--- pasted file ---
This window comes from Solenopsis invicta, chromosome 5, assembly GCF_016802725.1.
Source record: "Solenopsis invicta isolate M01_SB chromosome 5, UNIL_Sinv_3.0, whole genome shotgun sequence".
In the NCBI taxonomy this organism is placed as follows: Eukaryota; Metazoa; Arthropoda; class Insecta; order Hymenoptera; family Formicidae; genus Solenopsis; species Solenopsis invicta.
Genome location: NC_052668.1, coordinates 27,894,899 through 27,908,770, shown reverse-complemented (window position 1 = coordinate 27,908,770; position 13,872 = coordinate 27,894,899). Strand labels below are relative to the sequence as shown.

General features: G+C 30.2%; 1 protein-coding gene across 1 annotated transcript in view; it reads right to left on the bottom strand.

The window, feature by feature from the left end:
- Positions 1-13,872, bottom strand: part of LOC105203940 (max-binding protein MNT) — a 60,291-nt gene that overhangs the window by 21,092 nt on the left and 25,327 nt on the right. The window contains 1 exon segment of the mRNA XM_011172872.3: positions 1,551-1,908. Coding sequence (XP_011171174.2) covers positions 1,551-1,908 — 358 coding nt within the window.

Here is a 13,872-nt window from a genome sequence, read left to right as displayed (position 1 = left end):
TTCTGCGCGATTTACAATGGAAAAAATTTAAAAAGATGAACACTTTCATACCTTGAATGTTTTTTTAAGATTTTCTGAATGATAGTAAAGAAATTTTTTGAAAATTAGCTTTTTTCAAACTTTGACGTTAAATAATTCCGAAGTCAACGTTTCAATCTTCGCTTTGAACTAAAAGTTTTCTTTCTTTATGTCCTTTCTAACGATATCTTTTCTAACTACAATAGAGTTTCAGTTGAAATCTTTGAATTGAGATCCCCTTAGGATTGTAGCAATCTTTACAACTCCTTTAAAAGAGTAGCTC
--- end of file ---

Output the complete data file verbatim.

This window comes from Solenopsis invicta, chromosome 5, assembly GCF_016802725.1.
Source record: "Solenopsis invicta isolate M01_SB chromosome 5, UNIL_Sinv_3.0, whole genome shotgun sequence".
In the NCBI taxonomy this organism is placed as follows: Eukaryota; Metazoa; Arthropoda; class Insecta; order Hymenoptera; family Formicidae; genus Solenopsis; species Solenopsis invicta.
Genome location: NC_052668.1, coordinates 27,894,899 through 27,908,770, shown reverse-complemented (window position 1 = coordinate 27,908,770; position 13,872 = coordinate 27,894,899). Strand labels below are relative to the sequence as shown.

General features: G+C 30.2%; 1 protein-coding gene across 1 annotated transcript in view; it reads right to left on the bottom strand.

The window, feature by feature from the left end:
- Positions 1-13,872, bottom strand: part of LOC105203940 (max-binding protein MNT) — a 60,291-nt gene that overhangs the window by 21,092 nt on the left and 25,327 nt on the right. The window contains 1 exon segment of the mRNA XM_011172872.3: positions 1,551-1,908. Coding sequence (XP_011171174.2) covers positions 1,551-1,908 — 358 coding nt within the window.

Here is a 13,872-nt window from a genome sequence, read left to right as displayed (position 1 = left end):
TTCTGCGCGATTTACAATGGAAAAAATTTAAAAAGATGAACACTTTCATACCTTGAATGTTTTTTTAAGATTTTCTGAATGATAGTAAAGAAATTTTTTGAAAATTAGCTTTTTTCAAACTTTGACGTTAAATAATTCCGAAGTCAACGTTTCAATCTTCGCTTTGAACTAAAAGTTTTCTTTCTTTATGTCCTTTCTAACGATATCTTTTCTAACTACAATAGAGTTTCAGTTGAAATCTTTGAATTGAGATCCCCTTAGGATTGTAGCAATCTTTACAACTCCTTTAAAAGAGTAGCTC